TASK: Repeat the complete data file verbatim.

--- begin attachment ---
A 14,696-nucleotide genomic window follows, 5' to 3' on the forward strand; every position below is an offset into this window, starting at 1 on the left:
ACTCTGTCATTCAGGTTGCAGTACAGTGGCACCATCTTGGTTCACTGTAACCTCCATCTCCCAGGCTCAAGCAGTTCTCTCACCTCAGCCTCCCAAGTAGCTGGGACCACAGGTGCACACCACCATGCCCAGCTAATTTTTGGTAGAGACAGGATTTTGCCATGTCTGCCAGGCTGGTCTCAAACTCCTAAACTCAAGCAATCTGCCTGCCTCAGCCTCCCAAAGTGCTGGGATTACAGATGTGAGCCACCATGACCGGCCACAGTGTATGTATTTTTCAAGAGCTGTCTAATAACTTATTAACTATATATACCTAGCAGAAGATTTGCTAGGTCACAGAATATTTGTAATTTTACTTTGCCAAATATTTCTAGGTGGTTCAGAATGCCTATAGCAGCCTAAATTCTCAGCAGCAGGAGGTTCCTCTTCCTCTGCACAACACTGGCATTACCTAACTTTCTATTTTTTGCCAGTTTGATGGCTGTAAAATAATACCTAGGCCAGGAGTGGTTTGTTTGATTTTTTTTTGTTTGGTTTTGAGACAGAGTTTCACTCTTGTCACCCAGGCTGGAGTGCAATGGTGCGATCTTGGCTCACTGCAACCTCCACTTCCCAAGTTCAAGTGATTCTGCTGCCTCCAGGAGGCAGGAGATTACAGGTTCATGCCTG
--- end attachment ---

A 14,696-nucleotide genomic window follows, 5' to 3' on the forward strand; every position below is an offset into this window, starting at 1 on the left:
ACTCTGTCATTCAGGTTGCAGTACAGTGGCACCATCTTGGTTCACTGTAACCTCCATCTCCCAGGCTCAAGCAGTTCTCTCACCTCAGCCTCCCAAGTAGCTGGGACCACAGGTGCACACCACCATGCCCAGCTAATTTTTGGTAGAGACAGGATTTTGCCATGTCTGCCAGGCTGGTCTCAAACTCCTAAACTCAAGCAATCTGCCTGCCTCAGCCTCCCAAAGTGCTGGGATTACAGATGTGAGCCACCATGACCGGCCACAGTGTATGTATTTTTCAAGAGCTGTCTAATAACTTATTAACTATATATACCTAGCAGAAGATTTGCTAGGTCACAGAATATTTGTAATTTTACTTTGCCAAATATTTCTAGGTGGTTCAGAATGCCTATAGCAGCCTAAATTCTCAGCAGCAGGAGGTTCCTCTTCCTCTGCACAACACTGGCATTACCTAACTTTCTATTTTTTGCCAGTTTGATGGCTGTAAAATAATACCTAGGCCAGGAGTGGTTTGTTTGATTTTTTTTTGTTTGGTTTTGAGACAGAGTTTCACTCTTGTCACCCAGGCTGGAGTGCAATGGTGCGATCTTGGCTCACTGCAACCTCCACTTCCCAAGTTCAAGTGATTCTGCTGCCTCCAGGAGGCAGGAGATTACAGGTTCATGCCTG